So you've gone for Plusnet broadband, and you've got a pretty new Hub Zero to get to grips with. Let's take a look at it.
The new Plusnet Hub Zero - or Plusnet 2704n if you're a tech geek - is the router that you'll get installed with a brand new Plusnet (www.plus.net) standard broadband connection. It replaced old outdated Technicolor 582 and brought a snazzy new design, slightly better tech, and lower energy consumption. Let's take a look.
How do I get a Plusnet Hub Zero?
*Average speeds are based on the download speeds of at least 50% of customers at peak time(8pm to 10pm). Speed can be affected by a range of technical and environmental factors. The speed you receive where you live may be lower than that listed above. You can check the estimated speed to your property prior to purchasing.
Take a look at our guide to Plusnet broadband to find out more.
What features does the Plusnet Hub Zero have?
The Hub Zero is definitely a step up from the old Technicolor 582. It boasts a next generation Broadcom chipset for 'snappier performance,' as Plusnet puts it, and it uses 40% less energy than the last model. That puts it in line with the new European rules for power consumption when it's on standby - it should only use 3.4W if you've got fibre optic broadband.
Flip the li'l thing over and you'll see four ethernet and the usual ADSL socket. Those ethernet ports mean you can plug your computer in directly for the fastest possible connection. Transfer speeds are a little limited compared to a lot of routers, though they should be fine for ADSL broadband.
In fact, the Hub Zero hasn't got the most technologically advanced Wi-Fi out there either. Other providers, like BT and Sky, have hubs with built-in modems and 'dual-band' tech that automatically selects the cleaner of two wireless channels for more reliable Wi-Fi.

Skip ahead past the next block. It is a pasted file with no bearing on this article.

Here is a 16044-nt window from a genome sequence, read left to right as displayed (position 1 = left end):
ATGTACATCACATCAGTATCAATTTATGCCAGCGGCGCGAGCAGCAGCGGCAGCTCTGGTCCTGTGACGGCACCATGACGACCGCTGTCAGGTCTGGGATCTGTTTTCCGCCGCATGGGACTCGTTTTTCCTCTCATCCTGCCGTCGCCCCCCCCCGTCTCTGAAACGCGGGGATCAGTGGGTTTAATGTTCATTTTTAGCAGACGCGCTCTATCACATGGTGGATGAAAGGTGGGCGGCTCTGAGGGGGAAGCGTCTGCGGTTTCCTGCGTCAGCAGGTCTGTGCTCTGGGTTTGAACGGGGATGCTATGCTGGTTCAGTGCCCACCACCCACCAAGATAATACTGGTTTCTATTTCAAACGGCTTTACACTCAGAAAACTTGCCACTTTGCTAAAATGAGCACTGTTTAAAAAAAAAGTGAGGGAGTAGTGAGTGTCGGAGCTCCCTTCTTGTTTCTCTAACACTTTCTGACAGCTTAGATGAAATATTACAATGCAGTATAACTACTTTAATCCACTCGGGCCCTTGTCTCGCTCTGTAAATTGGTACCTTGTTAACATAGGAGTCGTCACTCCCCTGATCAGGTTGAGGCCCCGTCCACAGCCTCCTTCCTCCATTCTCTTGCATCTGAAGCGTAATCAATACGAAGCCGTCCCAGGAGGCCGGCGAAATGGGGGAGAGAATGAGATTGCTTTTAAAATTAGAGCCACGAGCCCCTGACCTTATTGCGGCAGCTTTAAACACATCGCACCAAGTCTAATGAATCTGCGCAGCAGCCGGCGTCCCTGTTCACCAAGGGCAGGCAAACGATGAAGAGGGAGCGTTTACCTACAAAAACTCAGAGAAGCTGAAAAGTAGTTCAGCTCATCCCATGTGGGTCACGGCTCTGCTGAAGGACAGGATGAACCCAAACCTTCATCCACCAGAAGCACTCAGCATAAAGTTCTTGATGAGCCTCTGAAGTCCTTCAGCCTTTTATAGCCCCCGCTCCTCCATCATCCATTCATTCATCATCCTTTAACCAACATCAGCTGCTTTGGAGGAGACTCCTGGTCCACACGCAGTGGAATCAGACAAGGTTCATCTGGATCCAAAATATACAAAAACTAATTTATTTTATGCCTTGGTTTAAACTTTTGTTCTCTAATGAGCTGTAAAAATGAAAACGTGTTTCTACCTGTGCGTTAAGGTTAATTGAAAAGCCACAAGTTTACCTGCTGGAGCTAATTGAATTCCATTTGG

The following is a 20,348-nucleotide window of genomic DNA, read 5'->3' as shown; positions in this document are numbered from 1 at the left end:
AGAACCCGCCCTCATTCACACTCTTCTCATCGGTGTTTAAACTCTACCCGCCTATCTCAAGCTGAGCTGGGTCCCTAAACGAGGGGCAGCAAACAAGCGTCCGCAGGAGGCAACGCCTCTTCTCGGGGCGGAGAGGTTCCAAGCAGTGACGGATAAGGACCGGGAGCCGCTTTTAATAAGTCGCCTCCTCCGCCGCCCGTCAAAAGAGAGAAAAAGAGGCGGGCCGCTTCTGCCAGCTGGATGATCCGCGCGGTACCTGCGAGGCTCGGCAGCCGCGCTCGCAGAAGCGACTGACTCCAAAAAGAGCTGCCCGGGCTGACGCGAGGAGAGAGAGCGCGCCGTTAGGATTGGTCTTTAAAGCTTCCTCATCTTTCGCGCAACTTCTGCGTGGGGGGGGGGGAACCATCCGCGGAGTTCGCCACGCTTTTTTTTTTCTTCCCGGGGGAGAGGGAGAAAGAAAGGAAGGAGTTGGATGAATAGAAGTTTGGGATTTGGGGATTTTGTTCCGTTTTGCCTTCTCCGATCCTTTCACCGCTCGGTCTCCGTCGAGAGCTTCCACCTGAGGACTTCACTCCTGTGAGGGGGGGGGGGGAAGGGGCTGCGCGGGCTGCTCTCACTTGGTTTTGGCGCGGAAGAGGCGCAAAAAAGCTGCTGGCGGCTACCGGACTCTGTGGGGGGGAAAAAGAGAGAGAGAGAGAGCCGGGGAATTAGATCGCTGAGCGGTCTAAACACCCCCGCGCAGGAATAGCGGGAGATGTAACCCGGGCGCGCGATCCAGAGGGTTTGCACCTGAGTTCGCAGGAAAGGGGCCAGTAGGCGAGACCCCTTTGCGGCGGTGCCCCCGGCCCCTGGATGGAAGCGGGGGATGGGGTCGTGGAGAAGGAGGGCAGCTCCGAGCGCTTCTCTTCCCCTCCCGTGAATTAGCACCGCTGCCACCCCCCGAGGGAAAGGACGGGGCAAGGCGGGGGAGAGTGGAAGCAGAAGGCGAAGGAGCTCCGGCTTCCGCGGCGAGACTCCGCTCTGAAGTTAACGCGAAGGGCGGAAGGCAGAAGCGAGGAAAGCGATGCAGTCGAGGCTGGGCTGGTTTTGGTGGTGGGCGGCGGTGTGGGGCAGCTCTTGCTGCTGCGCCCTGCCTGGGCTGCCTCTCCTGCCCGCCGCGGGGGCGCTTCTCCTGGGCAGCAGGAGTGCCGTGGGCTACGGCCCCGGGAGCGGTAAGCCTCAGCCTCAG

But still - it works. Plusnet prides itself, of course, on its simple and easy-to-understand broadband packages, and the hub certainly delivers there. Everything is labelled nicely so you can see at a glance what's going on. Plus you get a longer cable included, so you can put it where you want in the house without much fuss, and its small size makes it unobtrusive.
Along with the hub itself, your box includes an ethernet cable, microfilter, power supply, internet cable, setup guide, and a handy reference card.
What does the Plusnet Hub Zero look like?
The hub is a dinky little thing, about the size of two decks of playing cards. It's got a tough white plastic case, and it's moveable - you can twist out the pink feet at the bottom to stand it up, or hang it on the wall using the holes on the back.
It might not be the most stylish gadget in the world, but hey, it's user-friendly.
In keeping with its reputation for simplicity, Plusnet has designed the Hub Zero to be easy to use and understand, even for a total wireless novice. On the back, all the buttons and sockets sit in a line with markers so you know what they all are, right below the label that tells you - in plain English - your network and Wi-Fi password.
On the back you'll see, from left to right:
- ADSL socket - This is where you plug in the internet cable, i.e. the precious meeting point between your broadband line and router.
- 4 x ethernet sockets - If you've got fibre optic broadband, one will be used to connect a BT Openreach modem; the rest are used for connecting directly to your computer.
- Reset button - Find a paperclip and jab it at this button if your Hub is misbehaving and needs to be reset.
- Power socket - Where your Hub plugs into the mains.
- On/off button - Speaks for itself, really. Push this black button to switch your device on and off.
On the front, there's a row of LED lights, all labelled clearly so it's obvious what each light means. They are, from left to right:
- Power - Whether the router is on, off, or in recovery mode.
- Broadband - Whether a broadband signal is detected in the router.
- Internet - Whether or not your router is connected to the internet.
- Wi-Fi - Whether or not Wi-Fi is switched on.
- Ethernet 1-4 - Each of these represents a different ethernet socket on the back of the Hub. A green light means something is connected to the corresponding socket.
- WPS - Whether WPS (Wi-Fi protected setup, or your basic internet security) is working.
Twist the router to the side and you'll see two more buttons:
- The WPS button to switch WPS on and off
- The Wi-Fi button to switch Wi-Fi on and off.
So if you're having problems connecting to the internet, all you need to do is take a look at your Hub and see what it says is going on. Easy.